Is there any restriction on creating more directories directly in /var/? Or, if you believe each app should make its own anyway, what is the naming convention and are there any restrictions on creating diretcortories not obeying that convention?

If it's okay to lose it - /tmp. If it should be kept - /var.

Correction: If it's okay to lose it between reboots /tmp, otherwise /var. Some things in /tmp are *not* good to lose while an app is executing.

"If I have a web site where should the files for it be stored?

In ~/public_html? :-)

In whose home directory? I'm not trying to be difficult, it's not as if I can't answer these questions, it's just that nobody agrees on the answers. You can always give one, and I can always give one, but that doesn't make it correct and it doesn't make it likely that someone else will think the same thing and do it the same way.

"If you think you know the answers to some of these questions I have a surprise for you: *every unix does some of them differently and even distributions of Linux can't all agree*.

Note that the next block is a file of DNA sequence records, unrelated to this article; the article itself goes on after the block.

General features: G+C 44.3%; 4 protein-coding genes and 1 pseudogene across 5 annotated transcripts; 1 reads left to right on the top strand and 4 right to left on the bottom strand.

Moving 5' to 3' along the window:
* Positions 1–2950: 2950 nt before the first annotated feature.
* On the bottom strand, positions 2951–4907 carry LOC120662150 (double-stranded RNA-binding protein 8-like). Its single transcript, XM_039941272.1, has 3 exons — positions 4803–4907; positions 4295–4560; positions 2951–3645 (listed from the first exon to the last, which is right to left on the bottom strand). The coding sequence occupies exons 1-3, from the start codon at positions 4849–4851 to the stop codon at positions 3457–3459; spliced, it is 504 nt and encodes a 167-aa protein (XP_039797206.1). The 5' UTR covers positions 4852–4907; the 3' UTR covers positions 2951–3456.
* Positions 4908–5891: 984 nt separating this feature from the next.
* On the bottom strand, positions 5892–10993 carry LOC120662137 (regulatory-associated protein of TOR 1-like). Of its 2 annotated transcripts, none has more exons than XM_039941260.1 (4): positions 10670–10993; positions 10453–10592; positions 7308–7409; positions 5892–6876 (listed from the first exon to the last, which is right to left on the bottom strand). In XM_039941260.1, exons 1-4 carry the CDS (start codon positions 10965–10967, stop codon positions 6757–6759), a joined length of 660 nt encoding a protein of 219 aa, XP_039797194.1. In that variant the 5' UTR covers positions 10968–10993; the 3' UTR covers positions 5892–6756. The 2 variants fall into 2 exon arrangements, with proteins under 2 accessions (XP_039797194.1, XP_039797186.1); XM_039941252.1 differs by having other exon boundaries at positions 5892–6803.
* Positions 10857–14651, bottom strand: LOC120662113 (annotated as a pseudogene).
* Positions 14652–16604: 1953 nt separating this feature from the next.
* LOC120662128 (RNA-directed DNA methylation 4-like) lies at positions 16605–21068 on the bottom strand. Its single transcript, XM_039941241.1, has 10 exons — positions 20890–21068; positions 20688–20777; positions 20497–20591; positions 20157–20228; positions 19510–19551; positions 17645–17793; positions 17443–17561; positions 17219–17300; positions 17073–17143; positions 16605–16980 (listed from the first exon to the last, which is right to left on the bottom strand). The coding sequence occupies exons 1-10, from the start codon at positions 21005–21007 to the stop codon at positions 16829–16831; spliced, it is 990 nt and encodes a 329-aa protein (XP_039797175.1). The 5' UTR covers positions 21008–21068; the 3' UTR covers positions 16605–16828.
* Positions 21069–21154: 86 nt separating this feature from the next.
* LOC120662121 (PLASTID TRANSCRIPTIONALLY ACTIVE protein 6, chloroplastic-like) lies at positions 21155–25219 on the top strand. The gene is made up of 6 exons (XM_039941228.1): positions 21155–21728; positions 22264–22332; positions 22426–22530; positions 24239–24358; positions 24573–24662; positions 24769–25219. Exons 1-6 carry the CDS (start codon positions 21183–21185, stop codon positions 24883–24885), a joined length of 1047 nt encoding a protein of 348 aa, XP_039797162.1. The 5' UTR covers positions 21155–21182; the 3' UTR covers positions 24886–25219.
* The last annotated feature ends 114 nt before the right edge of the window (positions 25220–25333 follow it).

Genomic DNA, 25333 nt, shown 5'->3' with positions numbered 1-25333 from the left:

You see this from my explainations, and some reasons why it is so. Alltough much of the stuff is well intended, there are inconvenient uses of the existing structures, maybe due to sloppyness, or due to general problems of interpretation. There are many differences between the many Linux distributions and among the UNIXes, too.
" [/q]

I know why these things are the way they are, I know most of why they got that way and I know most of the differences that will be found. Your explanations are just that: yours. If there were right answers that everyone agreed on and conventions that most people followed correctly then there would be no problem.